Why haven’t the Milwaukee Brewers traded Domingo Santana?

What are the Milwaukee Brewers waiting for?

Now that the Brewers’ logjam is thorough and complete, it has been expected by many that David Stearns would be motivated to move Domingo Santana as the centerpiece of a deal for a starting pitcher. Santana, coming off a very respectable 2017 in which he was just one double shy of joining the 30-30 club, is the most attractive and movable asset he has. It makes sense, because you’d better believe Stearns is name-dropping Ryan Braun at the outset of every conversation to see if anyone will take the bait and no one is.

Santana is young, controllable and emerging: the perfect player for this bleeding-edge post-Moneyball era Baseball seems to be entering. For all the reasons other teams are interested, those are the same reasons Stearns wants him in his organization. And then there’s this this little tidbit I happened upon Tuesday:

Age 23 to 24 improvements:

Player A: BA +16 / OBP +12 / SLG +28 / OPS +26

Player B: BA +22 / OBP +26 / SLG +58 / OPS +83

Player B is Santana. Player A was Dave Winfield, from his third to fourth year in the league. Santana’s leap from part-time to full-time over the same age span isn’t just the natural development of a prospect, it is punctuated equilibrium and a sign that Santana may be more than a solid role player, but a superstar in the making.

In fairness, it’s too soon to say Santana is going to be a Hall-caliber player; Winfield didn’t start really showing his quality until 1978 at age 26. They’re similarly built but different athletes; Winfield was all-everything in Minnesota and starred in baseball and basketball for the Golden Gophers, the latter lending itself well to his instincts in the outfield and prowess at the wall. Santana also has great instincts in the field, but doesn’t have that acrobatic ability or nearly the arm Winfield wielded with impunity. Santana’s swing is smoother and less-violent than Winfield’s looping, almost awkward line-drive craft, yet both have a knack for taking pitches the opposite way.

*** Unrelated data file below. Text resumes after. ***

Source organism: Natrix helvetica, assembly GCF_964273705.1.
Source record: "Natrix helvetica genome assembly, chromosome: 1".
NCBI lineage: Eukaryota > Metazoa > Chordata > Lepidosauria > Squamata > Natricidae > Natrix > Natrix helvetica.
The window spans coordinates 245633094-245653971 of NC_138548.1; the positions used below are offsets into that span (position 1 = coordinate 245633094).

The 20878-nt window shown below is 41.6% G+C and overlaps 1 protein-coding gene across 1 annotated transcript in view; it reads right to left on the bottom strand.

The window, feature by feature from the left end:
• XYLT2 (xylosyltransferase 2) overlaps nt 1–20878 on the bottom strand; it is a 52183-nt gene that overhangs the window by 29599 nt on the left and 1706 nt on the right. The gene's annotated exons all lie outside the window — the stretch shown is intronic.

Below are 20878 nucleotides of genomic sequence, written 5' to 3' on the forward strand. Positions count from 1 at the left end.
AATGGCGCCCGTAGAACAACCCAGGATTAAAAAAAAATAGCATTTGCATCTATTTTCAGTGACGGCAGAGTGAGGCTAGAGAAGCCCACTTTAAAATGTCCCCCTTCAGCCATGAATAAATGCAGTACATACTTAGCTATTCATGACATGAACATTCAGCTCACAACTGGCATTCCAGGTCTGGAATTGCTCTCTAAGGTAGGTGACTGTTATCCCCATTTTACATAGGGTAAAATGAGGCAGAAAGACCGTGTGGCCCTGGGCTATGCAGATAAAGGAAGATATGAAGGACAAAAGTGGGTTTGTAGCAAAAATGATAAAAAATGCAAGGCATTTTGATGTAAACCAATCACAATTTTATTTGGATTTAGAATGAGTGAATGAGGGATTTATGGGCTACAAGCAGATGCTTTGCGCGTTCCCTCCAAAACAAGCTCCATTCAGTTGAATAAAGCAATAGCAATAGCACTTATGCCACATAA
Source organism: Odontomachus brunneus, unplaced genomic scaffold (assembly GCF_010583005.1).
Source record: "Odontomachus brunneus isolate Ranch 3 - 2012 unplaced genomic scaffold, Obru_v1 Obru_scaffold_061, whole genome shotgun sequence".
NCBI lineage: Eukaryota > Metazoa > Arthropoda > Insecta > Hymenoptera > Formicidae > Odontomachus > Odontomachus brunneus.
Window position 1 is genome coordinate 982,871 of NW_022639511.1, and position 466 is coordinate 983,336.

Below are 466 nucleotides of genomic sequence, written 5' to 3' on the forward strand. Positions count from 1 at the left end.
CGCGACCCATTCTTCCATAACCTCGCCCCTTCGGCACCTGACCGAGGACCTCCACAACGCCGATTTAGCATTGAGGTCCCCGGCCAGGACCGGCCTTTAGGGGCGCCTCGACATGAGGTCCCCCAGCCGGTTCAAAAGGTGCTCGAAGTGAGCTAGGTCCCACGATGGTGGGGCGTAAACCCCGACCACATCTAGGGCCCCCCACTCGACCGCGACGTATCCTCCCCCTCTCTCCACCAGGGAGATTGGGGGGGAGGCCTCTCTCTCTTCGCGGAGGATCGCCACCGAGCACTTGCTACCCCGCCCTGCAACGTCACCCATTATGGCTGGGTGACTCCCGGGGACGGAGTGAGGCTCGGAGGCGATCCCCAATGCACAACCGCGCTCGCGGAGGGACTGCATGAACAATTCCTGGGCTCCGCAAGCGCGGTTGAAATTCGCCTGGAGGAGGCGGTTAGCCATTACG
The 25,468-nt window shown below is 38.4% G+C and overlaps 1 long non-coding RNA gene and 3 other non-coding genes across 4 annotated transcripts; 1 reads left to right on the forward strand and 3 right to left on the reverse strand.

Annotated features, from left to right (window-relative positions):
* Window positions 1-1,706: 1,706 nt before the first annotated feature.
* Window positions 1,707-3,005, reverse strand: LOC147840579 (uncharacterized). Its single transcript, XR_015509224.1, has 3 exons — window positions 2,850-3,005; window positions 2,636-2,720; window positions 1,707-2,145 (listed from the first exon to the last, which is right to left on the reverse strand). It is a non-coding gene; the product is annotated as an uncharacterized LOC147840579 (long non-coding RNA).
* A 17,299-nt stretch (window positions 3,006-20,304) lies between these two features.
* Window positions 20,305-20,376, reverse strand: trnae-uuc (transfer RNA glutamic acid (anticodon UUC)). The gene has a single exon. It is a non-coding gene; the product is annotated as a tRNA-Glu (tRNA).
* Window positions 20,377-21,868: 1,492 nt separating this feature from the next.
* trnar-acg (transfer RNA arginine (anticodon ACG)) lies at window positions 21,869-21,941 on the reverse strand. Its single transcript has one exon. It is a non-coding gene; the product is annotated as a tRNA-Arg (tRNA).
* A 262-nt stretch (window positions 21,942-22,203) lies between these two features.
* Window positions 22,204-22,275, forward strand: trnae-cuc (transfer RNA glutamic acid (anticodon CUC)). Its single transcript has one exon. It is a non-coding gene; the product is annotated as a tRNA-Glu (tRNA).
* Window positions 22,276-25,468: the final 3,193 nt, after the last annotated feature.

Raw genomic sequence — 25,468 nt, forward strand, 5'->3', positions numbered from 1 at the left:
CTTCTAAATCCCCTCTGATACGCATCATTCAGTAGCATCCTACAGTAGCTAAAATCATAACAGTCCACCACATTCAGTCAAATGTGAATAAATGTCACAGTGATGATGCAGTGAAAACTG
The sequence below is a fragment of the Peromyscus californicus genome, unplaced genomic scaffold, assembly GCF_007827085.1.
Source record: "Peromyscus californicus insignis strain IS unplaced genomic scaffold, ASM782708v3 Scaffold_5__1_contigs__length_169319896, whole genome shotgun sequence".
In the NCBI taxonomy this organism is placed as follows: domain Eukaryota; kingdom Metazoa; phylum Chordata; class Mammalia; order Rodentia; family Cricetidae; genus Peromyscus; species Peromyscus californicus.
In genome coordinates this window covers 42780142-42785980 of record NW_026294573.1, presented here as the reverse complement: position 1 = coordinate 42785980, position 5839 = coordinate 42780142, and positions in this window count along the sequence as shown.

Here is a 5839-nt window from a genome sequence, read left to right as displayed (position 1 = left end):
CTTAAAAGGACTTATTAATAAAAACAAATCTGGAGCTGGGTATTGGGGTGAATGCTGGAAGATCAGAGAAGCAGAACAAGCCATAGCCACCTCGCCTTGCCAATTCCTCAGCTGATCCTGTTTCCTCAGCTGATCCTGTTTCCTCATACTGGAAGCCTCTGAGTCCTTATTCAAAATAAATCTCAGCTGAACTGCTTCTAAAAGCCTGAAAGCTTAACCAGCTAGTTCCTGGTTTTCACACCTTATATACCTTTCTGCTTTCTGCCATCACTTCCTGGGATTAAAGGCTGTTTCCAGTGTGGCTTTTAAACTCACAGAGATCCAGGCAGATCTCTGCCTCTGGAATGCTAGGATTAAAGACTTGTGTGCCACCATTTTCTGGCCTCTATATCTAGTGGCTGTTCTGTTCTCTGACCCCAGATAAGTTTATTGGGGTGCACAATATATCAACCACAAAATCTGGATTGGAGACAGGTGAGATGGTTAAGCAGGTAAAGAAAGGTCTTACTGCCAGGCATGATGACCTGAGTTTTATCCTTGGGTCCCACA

Similar, yet different, yet similar.

Santana’s 2017 development has him, at this nascent stage of his career, surpassing a Hall of Famer. I suggest this is why Stearns is loathe to move him, and why he’s still a part of the Brewers organization after two major moves for outfielders that have the baseball world still abuzz about what’s brewing in Milwaukee. Where Santana’s value is perceived to be diminished, it would seem that his value has only increased. Stearns is either content to have that kind of upside in his clubhouse, or is waiting for another team to agree to a stronger return for Santana’s services and controllable years.

There is one albatross to Santana, and one clear numerical distinction between him and his Hall of Fame counterpart: 100, as in Santana struck out 100 more times than Winfield in their age 24 seasons. Winfield knew how to work a pitcher and only struck out more than 100 times thrice in his career, taking roughly three walks for every four strikeouts. By way of underscoring the point, Santana struck out 91 times in 2016, playing in 77 games.

If there is any hope for Santana becoming a legend, it will be in his ability to learn plate discipline and work his strikeout figures down. A .371 OBP with 178 Ks in 2017 is less Dave Winfield and more Adam Dunn, but everything else is there: good power and average at the plate, respectable in the outfield, by all accounts a good guy to have on the team. In my estimation, the trajectory for Santana (of course given the benefit of a full, healthy career) is Joe Carter. The floor is Corey Hart, beleaguered by injuries and forced into an unnatural spot in the batting order, hindering his growth. The ceiling, an evolutionary Winfield.

No matter what, Stearns has a very good problem on his hands, and that problem could be great. The Brewers don’t have to move Santana, just as they don’t need to add a starting pitcher. Entering Spring Training with an embarrassment of riches and depth is quite the contrast to where this team was in January 2016, to say nothing of 2006 or 1996. If the injury bug strikes the outfield, there is a starter ready to come in, be it Braun, Brett Phillips, Keon Broxton or Hernan Perez, even Eric Thames or Jonathan Villar in a pinch. Despite the loss of Lewis Brinson and Monte Harrison in the Yelich trade, they rightly still have high hopes for Corey Ray and Trent Clark in the system.

Stearns and manager Craig Counsell are unafraid of the unorthodox, which is part of the reason why they’re right back in the middle of the scrum for the National League Central. Now that they’ve moved from rebuild to contention, it’s retaining players with significant value that will help keep them there. Anything less is a move for the sake of making a move, which is irresponsible to the medium-term viability of the club in the same measure that going in on Yelich and Lorenzo Cain was a bold play to win now.

When it comes to Domingo Santana‘s future with the Brewers, true love waits.

Brent Sirvio is a co-founder of Bronx to Bushville.